Optimal deterrence theory seeks to promote resource maximization by identifying the most economically useful occasions and magnitudes for legal liability. But liability is only the final outcome of a burdensome process made more onerous for many today by widening inequalities in wealth and access to justice. Omission of this may reflect a preoccupation among tort theorists with large corporate actors and a drift further from the dilemmas of individual and social justice. Select lessons from American Legal Realism prompt us to go beyond liability to think about the deterrent function of legal process itself. These lessons challenge us to consider the interpretive dimension of human behavior in its response to not only norm enforcement but also threats thereof. Taking up that challenge, this Article suggests that considerations of optimal deterrence should account for the behavioral impact of what it terms the ‘specter of process’, in other words the fear of litigation itself, and that doing so requires a stronger bridge between economic and interpretive empirical studies of law. The revised theory may be said to include processual deterrence, the degree to which the behavior of legal subjects is shaped ex ante by fears of being implicated in the burdens of litigation.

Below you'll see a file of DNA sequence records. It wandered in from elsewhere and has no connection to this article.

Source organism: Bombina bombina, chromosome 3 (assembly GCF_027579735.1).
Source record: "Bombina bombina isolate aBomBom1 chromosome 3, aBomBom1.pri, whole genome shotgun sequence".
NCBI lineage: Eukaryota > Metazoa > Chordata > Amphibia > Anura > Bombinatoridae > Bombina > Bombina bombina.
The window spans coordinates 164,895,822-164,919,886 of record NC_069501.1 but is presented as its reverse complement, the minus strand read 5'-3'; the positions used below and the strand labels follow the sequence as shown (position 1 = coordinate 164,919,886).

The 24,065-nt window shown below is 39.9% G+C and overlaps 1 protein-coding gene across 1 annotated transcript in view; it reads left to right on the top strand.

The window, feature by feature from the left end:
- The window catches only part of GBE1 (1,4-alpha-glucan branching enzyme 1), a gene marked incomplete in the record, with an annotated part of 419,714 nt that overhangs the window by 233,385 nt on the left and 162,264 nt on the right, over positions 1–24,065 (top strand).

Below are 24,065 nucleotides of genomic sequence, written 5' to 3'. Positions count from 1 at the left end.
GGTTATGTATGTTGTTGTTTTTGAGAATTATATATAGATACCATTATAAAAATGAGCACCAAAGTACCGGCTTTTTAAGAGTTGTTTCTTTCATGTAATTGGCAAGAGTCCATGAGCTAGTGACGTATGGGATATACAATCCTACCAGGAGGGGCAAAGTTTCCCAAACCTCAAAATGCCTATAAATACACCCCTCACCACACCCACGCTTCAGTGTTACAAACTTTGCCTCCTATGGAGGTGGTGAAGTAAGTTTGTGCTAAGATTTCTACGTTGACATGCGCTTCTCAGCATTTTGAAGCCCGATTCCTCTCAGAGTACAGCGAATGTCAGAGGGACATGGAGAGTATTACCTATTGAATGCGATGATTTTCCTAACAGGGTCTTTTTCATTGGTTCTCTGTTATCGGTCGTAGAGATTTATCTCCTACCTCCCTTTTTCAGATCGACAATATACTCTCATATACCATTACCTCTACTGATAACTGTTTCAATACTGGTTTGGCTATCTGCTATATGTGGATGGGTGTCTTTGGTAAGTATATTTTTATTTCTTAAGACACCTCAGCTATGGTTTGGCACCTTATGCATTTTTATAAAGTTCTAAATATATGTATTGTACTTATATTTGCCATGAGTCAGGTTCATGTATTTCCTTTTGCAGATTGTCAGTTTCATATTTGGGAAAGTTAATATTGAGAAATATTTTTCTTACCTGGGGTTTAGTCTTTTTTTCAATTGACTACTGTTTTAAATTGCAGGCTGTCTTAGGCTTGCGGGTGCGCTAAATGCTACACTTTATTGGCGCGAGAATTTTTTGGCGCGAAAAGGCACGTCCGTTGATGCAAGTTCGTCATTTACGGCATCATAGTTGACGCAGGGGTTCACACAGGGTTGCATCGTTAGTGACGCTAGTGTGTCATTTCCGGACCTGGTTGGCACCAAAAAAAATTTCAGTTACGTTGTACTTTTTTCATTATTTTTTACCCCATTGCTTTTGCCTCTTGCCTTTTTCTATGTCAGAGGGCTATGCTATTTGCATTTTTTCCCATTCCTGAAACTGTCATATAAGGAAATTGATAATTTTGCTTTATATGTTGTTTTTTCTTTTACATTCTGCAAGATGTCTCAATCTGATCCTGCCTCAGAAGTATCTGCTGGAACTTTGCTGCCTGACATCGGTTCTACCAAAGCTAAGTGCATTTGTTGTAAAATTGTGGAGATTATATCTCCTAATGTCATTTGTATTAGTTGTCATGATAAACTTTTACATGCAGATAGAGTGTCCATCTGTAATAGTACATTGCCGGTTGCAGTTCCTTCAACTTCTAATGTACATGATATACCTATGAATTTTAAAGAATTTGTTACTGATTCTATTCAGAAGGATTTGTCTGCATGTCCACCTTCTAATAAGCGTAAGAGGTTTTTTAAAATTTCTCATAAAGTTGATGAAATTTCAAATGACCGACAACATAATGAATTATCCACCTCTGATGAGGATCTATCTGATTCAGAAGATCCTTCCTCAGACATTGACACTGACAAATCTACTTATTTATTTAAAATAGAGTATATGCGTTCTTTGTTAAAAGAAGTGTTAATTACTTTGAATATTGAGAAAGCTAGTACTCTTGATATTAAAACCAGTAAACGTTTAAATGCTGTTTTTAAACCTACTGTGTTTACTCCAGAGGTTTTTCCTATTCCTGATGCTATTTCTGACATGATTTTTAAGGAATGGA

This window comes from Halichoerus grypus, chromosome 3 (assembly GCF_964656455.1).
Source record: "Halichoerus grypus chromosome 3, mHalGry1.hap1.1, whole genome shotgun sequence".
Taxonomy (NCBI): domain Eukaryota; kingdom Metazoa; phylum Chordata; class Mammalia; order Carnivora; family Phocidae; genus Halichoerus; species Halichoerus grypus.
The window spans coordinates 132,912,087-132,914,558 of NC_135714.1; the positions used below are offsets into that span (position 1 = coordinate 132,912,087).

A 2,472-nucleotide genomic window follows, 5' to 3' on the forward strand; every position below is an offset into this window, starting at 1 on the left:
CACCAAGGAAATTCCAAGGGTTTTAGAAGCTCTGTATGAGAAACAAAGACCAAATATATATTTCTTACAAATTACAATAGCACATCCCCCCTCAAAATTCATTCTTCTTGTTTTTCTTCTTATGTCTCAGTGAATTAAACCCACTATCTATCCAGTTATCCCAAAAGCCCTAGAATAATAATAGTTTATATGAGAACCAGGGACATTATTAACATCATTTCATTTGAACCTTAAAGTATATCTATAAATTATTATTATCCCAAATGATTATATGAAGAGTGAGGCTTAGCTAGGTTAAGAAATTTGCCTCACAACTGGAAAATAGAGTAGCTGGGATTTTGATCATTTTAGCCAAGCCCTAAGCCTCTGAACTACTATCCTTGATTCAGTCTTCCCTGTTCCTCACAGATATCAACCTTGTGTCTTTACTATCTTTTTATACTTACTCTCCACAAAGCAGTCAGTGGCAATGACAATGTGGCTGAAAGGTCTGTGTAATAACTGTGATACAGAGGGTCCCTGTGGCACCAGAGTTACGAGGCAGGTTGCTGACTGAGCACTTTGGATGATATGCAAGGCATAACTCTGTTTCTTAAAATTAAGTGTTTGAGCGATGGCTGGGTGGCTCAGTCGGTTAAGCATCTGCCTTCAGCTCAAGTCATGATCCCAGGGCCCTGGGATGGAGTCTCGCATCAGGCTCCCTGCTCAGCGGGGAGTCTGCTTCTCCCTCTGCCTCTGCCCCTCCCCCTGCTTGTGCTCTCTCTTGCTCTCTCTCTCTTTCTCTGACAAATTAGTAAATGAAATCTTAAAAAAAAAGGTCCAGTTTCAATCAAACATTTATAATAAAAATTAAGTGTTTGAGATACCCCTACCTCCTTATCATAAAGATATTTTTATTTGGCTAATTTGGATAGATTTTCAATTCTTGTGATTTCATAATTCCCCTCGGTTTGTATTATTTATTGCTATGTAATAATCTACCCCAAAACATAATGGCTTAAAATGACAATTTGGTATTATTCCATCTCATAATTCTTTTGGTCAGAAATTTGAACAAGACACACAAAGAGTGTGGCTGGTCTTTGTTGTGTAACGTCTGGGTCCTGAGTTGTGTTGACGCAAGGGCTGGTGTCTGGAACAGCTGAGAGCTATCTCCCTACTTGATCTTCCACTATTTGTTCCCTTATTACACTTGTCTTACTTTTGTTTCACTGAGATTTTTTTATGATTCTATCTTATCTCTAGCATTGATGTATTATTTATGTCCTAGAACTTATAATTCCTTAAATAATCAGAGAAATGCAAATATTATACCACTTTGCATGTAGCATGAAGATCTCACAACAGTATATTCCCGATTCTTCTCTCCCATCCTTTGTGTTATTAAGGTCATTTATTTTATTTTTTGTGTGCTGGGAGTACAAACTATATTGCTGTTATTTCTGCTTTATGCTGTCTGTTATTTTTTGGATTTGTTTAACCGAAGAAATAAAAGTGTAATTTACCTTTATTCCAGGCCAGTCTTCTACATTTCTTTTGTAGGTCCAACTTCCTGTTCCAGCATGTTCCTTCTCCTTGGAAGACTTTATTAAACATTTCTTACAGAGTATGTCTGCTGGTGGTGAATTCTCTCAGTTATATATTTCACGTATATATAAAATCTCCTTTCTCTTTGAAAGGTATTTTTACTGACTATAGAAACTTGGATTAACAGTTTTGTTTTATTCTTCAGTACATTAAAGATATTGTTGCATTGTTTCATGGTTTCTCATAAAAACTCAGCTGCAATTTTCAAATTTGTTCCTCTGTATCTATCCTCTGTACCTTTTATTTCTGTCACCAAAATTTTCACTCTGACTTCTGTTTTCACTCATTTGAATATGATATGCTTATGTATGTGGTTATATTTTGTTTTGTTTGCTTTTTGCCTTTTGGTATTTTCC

Riaz Tejani, Efficiency Unbound: Processual Deterrence for a New Legal Realism, UC Irvine Law Review, 6:207 (2016).